Sunday, February 22, 2009

The Way We Live Now – Chinese Emperors in London



It took me ages to find it on a hooky DVD but eventually I managed to get the fairly recent BBC adaptation of Anthony Trollope’s The Way We Live Now. And it was worth the wait and then some…

Of course there’s a China angle to The Way We Live Now and I was interested to see how they’d handle it. Trollope used a relatively common devise in his novel that had been popular in European literature for some time: the genre of faux Oriental letters and characters to express views on the West was a literary fad of the day for quite some time with all manner of imaginary Chinese, as well as Indians and Persians, popping up to comment on European society. At the same time to have been to China was emerging as a sign of worldliness, knowledge and a probable fortune in the bank.

This theme was to run for a long time – Goldsmith’s The Citizen of the World (illustrated left) was a collection of essays purportedly written by a Chinese philosopher called Lien Chi Altangi – ‘a native of Honan in China’ – to his friend Fum Hoam, the President of the Ceremonial Academy at Peking, and all about the odd quirks of London and the British allowing Goldsmith to vent his spleen concerning the industrialising England he believed to be the ruination of the nation. The French theologian, poet and writer François Fénelon had imagined a discussion between Socrates and Confucius in his Dialogues des Morts (1700) written as a lesson for Louis, Duke of Burgundy, while Fénelon was the boy’s tutor at Versailles; the legal scholar and Paris magistrate by day (and fan of low comedic theatre by night) Thomas-Simon Gueulette (1683-1766) also played with this form in his Chinese Tales: or the Wonderful Adventures of the Mandarine Fum-Hoam (1725); and later, in 1757, Horace Walpole wrote his Letter of Xo-Ho, purportedly penned by a Chinese philosopher in London to his friend Lien Chi in Peking. Over a century later European writers were still at.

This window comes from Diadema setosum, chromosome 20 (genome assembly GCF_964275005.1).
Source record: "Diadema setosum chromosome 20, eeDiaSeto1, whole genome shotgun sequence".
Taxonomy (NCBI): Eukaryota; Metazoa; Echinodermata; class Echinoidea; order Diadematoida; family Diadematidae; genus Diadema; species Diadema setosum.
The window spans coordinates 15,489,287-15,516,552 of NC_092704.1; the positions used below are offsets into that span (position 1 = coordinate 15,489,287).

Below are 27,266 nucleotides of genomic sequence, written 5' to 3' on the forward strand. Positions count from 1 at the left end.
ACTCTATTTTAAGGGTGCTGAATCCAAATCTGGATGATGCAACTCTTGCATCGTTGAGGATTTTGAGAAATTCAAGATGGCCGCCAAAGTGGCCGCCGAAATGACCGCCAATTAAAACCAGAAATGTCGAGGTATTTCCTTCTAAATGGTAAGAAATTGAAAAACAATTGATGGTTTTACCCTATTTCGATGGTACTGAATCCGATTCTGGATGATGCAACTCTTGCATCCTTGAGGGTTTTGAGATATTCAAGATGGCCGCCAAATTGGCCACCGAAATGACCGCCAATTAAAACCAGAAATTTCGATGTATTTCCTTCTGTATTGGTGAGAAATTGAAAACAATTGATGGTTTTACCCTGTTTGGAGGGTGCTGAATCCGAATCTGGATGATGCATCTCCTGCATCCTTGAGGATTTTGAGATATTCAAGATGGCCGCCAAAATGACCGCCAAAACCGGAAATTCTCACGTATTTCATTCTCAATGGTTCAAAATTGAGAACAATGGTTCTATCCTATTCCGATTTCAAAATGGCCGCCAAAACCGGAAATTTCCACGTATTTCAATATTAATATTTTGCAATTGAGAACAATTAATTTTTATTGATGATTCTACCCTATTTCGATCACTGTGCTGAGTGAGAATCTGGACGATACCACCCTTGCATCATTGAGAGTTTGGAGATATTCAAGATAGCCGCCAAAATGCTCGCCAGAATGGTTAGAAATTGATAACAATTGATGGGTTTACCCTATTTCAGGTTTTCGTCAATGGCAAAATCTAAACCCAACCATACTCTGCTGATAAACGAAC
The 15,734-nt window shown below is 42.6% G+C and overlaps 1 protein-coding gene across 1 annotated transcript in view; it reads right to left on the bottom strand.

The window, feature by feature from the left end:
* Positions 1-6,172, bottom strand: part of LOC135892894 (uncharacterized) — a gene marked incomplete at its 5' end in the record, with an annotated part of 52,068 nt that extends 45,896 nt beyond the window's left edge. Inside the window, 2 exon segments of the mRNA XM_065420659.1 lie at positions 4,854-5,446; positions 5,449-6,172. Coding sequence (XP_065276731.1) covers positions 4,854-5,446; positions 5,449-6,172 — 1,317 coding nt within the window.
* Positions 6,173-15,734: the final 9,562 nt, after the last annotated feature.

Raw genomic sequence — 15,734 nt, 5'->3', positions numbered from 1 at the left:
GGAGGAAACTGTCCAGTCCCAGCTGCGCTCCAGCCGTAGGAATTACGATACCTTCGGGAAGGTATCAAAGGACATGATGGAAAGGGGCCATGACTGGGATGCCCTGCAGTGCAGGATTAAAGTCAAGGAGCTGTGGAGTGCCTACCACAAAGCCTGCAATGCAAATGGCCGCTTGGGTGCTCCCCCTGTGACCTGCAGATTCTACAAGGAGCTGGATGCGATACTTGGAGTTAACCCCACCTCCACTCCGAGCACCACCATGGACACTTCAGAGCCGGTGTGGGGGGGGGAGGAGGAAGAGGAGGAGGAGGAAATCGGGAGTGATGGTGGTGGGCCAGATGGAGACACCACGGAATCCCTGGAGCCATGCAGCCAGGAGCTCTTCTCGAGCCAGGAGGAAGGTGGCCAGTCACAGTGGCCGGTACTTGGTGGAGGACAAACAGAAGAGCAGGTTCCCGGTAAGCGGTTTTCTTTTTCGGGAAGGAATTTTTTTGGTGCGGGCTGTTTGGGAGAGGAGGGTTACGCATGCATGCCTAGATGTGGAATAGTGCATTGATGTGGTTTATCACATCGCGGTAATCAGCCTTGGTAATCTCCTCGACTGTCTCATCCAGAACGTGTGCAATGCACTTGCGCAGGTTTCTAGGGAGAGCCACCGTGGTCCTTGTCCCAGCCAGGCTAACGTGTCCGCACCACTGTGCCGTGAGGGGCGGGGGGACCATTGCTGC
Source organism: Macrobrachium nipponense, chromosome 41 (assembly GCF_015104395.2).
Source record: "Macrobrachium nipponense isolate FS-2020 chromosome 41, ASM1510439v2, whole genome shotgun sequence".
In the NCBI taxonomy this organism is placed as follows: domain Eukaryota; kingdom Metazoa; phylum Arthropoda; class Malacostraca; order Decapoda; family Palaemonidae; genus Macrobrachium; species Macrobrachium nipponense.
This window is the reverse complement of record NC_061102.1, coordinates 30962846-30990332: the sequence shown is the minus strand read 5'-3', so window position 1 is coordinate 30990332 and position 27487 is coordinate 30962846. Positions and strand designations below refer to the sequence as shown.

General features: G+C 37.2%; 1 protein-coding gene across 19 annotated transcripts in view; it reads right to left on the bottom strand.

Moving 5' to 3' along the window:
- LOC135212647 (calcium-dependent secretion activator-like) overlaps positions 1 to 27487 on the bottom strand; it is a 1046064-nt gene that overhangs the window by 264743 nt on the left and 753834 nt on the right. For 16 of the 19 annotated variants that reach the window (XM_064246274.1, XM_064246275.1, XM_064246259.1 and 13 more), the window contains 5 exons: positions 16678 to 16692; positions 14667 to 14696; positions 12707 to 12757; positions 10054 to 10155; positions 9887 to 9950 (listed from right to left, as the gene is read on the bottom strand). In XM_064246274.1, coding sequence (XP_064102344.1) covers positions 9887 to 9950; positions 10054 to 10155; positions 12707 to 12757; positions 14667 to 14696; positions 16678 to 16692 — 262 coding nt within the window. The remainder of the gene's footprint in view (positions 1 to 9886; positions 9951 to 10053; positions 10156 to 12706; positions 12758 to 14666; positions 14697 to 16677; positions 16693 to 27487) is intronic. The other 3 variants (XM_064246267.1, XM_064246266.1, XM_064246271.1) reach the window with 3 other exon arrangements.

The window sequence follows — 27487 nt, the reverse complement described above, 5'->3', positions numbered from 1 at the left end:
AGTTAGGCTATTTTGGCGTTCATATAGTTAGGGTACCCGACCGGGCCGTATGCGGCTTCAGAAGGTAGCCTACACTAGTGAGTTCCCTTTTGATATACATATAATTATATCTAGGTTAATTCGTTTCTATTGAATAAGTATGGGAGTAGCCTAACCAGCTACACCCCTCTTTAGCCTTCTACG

Henry James’s novel The Europeans (1878) featured the fastidious and snobbish Madame Munster appraising a potential guest who is known to have previously visited China and declares, ‘A man of the Chinese world! He must be very interesting.’ James never visited China himself but did note in the margins of his copy of Boswell’s Life of Johnson that, like Johnson, he would very much like to visit the Great Wall.

Trollope (below) used a similar devise in The Way We Live Now, his novel of fraudulent machinations in the railway business, first published in 20 monthly parts over 1874-75, where the book’s narrator comments on the ingratiating guests attending Auguste Melmotte’s banquet for the Emperor of China despite believing their host immoral and even criminal. Trollope, in so many ways the quintessential Victorian novelist, used the device of a banquet hosted by an international financier of questionable parentage, nationality and morality admired for his wealth but suspected for his own foreignness and the even more overt and exotic foreignness of the Chinese Emperor to comment on the vacuousness of London society. Of course no Chinese Emperor ever got invited to a London soirée or to visit England, or for that matter ever expressed a wish to experience either.

I was glad to see that the BBC had the odious Melmotte (played brilliantly by David Suchet, left) hold the banquet and interact with the Chinese Emperor and his aides and obviously try and sell them a dodgy railway deal. The poor Emperor was perplexed at the gluttony and bad table manners of the Europeans (a rather obvious allusion to their gluttony for stocks and shares in the TV show). The Emperor looks perplexed throughout.

Great TV.

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